For IoT, though, an app model wouldn't work in the same way -- in fact, it can't work in the same way.  First, IoT devices that want help from intelligent machine-learning will often need support from something that learns in real-time.  In contrast, today's web architecture is all about learning yesterday and then serving up read-only data at ultra-fast rates from scalable caching layers that could easily be stale if the data was actually changing rapidly.  So suddenly we will need to do machine learning, decision making and classification, and a host of other performance-intensive tasks at the edge, under time pressure, and with data changing quite rapidly.  Just think of a service that guides a drone surveying a farming area that wants to optimize its search strategy to "sail on the wind" and you'll be thinking about the right issues. 

Will the market want platforms, or apps?  I think the market data strongly suggests that apps are winning.  Their relatively turnkey development advantages outweigh the limitations of programming in a somewhat constrained way.  If you do look at the slides from my course, you can see how this trend is playing out.  The big money is in apps.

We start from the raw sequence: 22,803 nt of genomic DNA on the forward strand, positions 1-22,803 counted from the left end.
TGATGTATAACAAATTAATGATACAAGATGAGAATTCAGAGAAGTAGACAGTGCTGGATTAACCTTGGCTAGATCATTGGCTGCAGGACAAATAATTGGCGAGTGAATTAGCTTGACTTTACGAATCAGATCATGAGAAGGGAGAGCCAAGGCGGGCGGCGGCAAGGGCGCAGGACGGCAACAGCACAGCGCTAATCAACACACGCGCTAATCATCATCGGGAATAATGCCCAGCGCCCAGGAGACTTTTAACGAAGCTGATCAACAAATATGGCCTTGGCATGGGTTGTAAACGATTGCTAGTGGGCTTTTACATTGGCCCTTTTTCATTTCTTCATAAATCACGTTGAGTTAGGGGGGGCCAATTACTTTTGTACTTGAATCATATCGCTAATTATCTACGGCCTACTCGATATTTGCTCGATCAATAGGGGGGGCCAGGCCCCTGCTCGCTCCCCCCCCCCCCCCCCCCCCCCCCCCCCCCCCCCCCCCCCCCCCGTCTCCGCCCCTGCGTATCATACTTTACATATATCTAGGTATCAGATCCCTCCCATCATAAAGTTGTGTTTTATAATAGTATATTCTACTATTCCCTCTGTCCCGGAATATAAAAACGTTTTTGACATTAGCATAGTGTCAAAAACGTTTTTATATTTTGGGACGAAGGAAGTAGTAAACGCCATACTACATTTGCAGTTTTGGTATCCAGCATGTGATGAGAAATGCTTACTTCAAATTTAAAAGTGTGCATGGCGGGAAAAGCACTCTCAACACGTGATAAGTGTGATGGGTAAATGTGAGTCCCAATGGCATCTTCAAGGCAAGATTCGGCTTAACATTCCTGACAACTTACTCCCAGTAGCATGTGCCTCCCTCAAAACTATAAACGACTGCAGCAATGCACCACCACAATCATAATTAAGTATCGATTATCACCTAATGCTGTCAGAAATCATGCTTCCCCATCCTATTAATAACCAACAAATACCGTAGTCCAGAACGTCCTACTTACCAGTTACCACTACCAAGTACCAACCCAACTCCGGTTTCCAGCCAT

And now we get to my real puzzle.  If I'm going to be creating intelligent infrastructure for these rather limited IoT devices (limited by power, and by compute cycles, and by bandwidth), where should the intelligence live?  Not on the devices: we just bolted them down to a point where they probably wouldn't have the capacity.  Anyhow, they lack the big picture: if 10 drones are flying around, the cloud can build a wind map for the whole farm.  But any single drone wouldn't have enough context to create that situational picture, or to optimize the flight plan properly.  There is even a famous theoretical result on the "cost of anarchy", showing that you don't get the global optimum if you have a lot of autonomous agents making individually optimal choices.  No, you want the intelligence to reside in the cloud.  But where?